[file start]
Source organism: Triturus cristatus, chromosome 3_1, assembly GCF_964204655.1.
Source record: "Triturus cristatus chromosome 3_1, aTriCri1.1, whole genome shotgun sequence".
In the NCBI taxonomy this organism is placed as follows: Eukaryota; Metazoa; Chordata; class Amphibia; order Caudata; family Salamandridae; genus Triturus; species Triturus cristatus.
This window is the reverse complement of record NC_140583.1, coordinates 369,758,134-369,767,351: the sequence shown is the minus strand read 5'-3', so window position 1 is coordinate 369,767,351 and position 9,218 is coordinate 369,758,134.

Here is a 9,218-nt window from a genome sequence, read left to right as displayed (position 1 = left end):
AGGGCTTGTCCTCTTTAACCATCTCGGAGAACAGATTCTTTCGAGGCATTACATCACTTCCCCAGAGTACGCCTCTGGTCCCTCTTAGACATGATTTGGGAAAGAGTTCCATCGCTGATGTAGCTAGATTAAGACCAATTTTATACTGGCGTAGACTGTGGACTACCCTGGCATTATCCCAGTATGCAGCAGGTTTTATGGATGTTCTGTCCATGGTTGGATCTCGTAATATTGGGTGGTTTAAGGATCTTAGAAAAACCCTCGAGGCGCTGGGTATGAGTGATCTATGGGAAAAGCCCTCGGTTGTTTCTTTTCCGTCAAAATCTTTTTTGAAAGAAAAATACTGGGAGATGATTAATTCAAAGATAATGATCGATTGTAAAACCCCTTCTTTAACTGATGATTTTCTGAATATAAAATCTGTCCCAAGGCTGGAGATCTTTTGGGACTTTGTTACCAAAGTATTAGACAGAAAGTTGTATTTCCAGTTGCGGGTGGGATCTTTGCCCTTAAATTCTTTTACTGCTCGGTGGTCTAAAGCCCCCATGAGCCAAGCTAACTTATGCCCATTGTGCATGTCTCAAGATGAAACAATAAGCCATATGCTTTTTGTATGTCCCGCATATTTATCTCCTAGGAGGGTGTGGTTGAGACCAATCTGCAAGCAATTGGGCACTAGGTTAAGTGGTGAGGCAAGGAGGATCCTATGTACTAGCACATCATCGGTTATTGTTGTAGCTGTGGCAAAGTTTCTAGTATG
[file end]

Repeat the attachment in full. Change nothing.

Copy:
Source organism: Triturus cristatus, chromosome 3_1, assembly GCF_964204655.1.
Source record: "Triturus cristatus chromosome 3_1, aTriCri1.1, whole genome shotgun sequence".
In the NCBI taxonomy this organism is placed as follows: Eukaryota; Metazoa; Chordata; class Amphibia; order Caudata; family Salamandridae; genus Triturus; species Triturus cristatus.
This window is the reverse complement of record NC_140583.1, coordinates 369,758,134-369,767,351: the sequence shown is the minus strand read 5'-3', so window position 1 is coordinate 369,767,351 and position 9,218 is coordinate 369,758,134.

Here is a 9,218-nt window from a genome sequence, read left to right as displayed (position 1 = left end):
AGGGCTTGTCCTCTTTAACCATCTCGGAGAACAGATTCTTTCGAGGCATTACATCACTTCCCCAGAGTACGCCTCTGGTCCCTCTTAGACATGATTTGGGAAAGAGTTCCATCGCTGATGTAGCTAGATTAAGACCAATTTTATACTGGCGTAGACTGTGGACTACCCTGGCATTATCCCAGTATGCAGCAGGTTTTATGGATGTTCTGTCCATGGTTGGATCTCGTAATATTGGGTGGTTTAAGGATCTTAGAAAAACCCTCGAGGCGCTGGGTATGAGTGATCTATGGGAAAAGCCCTCGGTTGTTTCTTTTCCGTCAAAATCTTTTTTGAAAGAAAAATACTGGGAGATGATTAATTCAAAGATAATGATCGATTGTAAAACCCCTTCTTTAACTGATGATTTTCTGAATATAAAATCTGTCCCAAGGCTGGAGATCTTTTGGGACTTTGTTACCAAAGTATTAGACAGAAAGTTGTATTTCCAGTTGCGGGTGGGATCTTTGCCCTTAAATTCTTTTACTGCTCGGTGGTCTAAAGCCCCCATGAGCCAAGCTAACTTATGCCCATTGTGCATGTCTCAAGATGAAACAATAAGCCATATGCTTTTTGTATGTCCCGCATATTTATCTCCTAGGAGGGTGTGGTTGAGACCAATCTGCAAGCAATTGGGCACTAGGTTAAGTGGTGAGGCAAGGAGGATCCTATGTACTAGCACATCATCGGTTATTGTTGTAGCTGTGGCAAAGTTTCTAGTATG